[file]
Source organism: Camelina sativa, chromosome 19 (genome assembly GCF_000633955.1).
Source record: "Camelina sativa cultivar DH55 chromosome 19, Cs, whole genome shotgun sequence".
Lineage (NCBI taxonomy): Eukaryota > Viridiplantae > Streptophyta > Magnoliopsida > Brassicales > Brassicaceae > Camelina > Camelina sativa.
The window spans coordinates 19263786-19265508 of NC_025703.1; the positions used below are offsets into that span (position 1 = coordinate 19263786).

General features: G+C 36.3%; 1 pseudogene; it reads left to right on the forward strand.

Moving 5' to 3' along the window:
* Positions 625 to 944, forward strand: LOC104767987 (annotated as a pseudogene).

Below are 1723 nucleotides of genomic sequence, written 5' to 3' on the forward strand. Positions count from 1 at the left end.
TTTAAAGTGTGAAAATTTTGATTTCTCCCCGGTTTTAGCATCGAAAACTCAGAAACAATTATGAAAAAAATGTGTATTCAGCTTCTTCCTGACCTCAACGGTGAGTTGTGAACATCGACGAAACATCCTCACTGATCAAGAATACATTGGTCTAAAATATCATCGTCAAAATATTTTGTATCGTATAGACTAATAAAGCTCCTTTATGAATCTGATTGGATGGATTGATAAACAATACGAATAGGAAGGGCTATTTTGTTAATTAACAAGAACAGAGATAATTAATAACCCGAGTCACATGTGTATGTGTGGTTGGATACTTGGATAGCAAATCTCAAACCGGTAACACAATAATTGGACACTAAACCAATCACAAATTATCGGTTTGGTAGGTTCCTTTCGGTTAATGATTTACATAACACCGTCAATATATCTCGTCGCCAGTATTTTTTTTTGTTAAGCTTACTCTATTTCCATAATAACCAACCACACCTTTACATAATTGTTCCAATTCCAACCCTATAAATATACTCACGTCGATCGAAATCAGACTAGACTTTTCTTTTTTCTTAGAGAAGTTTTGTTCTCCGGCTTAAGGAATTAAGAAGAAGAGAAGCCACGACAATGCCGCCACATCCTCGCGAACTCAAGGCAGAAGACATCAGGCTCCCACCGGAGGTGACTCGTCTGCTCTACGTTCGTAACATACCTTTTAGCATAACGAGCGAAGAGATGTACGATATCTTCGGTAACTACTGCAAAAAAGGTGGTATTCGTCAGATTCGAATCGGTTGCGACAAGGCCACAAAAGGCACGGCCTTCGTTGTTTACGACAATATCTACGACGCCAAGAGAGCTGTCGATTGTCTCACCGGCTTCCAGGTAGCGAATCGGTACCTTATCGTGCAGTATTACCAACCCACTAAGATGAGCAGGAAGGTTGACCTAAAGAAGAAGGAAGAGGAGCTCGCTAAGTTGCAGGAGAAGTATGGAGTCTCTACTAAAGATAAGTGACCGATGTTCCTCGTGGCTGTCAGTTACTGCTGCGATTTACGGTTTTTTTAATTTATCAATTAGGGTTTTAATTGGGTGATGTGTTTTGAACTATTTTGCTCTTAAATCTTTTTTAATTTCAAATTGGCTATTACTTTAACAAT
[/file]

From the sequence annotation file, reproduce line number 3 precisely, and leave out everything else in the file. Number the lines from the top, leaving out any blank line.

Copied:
Lineage (NCBI taxonomy): Eukaryota > Viridiplantae > Streptophyta > Magnoliopsida > Brassicales > Brassicaceae > Camelina > Camelina sativa.